Kaldi presented the chief Monk with the berries and related his account of their miraculous effect. "Devil’s work!" exclaimed the monk, and hurled the berries in the fire. Within minutes the monastery filled with the aroma of roasting beans, and the other monks gathered to investigate. The beans were raked from the fire and crushed to extinguish the embers. The chief Monk ordered the grains to be placed in the ewer and covered with hot water to preserve their goodness. That night the monks sat up drinking the rich fragrant brew, and vowed that they would drink it daily to keep them awake during their long, nocturnal devotions.
While this popular account provides a religious approval for the drinking of roasted coffee berries, it is believed that Ethiopian monks were already chewing the berries as a stimulant for centuries before it was brewed. Ethiopian records establish that Ethiopian and Sudanese traders who traveled to Yemen over 600 years ago chewed the berries en route to their destination to survive the harsh difficult journey. Residents of Kaffa, as well as other ethnic groups such as the Oromo were also familiar with coffee. They mixed ground coffee with butter, and consumed them for sustenance. This practice of mixing ground coffee beans with ghee (clarified butter) to give it a distinctive, buttery flavor persists to this day in parts of Kaffa and Sidamo, two of the principle coffee producing regions of Ethiopia.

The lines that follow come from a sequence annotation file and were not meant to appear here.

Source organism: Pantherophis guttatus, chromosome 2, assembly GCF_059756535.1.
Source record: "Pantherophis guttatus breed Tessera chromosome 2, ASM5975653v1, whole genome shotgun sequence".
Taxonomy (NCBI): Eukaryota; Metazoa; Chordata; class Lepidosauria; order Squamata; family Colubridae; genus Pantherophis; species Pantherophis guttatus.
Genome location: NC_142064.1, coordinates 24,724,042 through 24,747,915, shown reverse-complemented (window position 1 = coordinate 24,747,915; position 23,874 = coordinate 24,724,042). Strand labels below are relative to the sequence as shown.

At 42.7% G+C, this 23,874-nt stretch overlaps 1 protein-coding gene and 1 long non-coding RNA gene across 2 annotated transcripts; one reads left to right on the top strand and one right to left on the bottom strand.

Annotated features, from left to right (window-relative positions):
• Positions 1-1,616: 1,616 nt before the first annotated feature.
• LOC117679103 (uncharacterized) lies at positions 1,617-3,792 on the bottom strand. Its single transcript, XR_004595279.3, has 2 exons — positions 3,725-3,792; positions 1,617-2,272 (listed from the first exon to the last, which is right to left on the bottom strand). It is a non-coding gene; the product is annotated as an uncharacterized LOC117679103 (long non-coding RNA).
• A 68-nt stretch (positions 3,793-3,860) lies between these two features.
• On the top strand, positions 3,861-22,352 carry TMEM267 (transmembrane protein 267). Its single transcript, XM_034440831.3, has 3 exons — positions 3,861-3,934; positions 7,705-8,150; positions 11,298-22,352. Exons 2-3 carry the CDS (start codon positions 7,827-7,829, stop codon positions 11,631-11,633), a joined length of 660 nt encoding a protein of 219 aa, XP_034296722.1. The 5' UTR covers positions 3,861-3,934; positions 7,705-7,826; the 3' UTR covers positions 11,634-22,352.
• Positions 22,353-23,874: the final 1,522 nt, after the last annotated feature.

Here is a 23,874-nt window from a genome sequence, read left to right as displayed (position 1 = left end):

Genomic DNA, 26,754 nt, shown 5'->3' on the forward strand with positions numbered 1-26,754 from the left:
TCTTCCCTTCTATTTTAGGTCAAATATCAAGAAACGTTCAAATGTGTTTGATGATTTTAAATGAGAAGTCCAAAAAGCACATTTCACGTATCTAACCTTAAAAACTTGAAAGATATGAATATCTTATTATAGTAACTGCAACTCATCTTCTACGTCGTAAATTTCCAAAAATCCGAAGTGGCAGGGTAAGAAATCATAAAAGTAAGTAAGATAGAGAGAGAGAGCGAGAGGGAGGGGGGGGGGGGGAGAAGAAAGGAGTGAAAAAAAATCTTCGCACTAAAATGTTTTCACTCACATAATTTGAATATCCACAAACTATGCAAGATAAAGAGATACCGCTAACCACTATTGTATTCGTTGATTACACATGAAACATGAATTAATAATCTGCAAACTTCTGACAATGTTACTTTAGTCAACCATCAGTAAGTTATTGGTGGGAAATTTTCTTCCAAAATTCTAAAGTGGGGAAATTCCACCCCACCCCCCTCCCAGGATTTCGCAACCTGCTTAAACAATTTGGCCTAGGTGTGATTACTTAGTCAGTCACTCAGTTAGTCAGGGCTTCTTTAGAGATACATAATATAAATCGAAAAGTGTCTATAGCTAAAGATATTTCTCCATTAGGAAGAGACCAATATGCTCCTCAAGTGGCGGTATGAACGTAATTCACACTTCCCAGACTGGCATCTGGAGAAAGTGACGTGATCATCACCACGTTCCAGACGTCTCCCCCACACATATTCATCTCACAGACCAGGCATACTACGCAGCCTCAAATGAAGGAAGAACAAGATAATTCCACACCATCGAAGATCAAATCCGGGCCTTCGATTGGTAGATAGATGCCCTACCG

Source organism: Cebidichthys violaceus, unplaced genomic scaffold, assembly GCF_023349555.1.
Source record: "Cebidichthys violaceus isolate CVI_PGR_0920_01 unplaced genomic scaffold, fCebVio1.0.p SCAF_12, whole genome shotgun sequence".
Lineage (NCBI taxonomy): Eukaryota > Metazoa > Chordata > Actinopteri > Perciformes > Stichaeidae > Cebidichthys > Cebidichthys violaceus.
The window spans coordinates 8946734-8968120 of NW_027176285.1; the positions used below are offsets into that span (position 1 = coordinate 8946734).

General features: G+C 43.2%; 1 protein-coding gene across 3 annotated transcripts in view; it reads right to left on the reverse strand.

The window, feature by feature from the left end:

Brewed coffee, the dry, roasted, ground, non-alcoholic beverage is described as Bunna (in Amharic), Bun (in Tigrigna), Buna (in Oromiya), Bono (in Kefficho), and Kaffa (in Guragigna). Arabic scientific documents dating from around 900 AD refer to a beverage drunk in Ethiopia, known as ‘buna." This is one of the earliest references to Ethiopian, coffee in its brewed form. It is recorded that in 1454 the Mufti of Aden visited Ethiopia, and saw his own countrymen drinking coffee there. He was suitably impressed with the drink which cured him of some affliction, and his approval made it popular among the dervishes of the Yemen who used it in religious ceremonies, and subsequently introduced it to Mecca.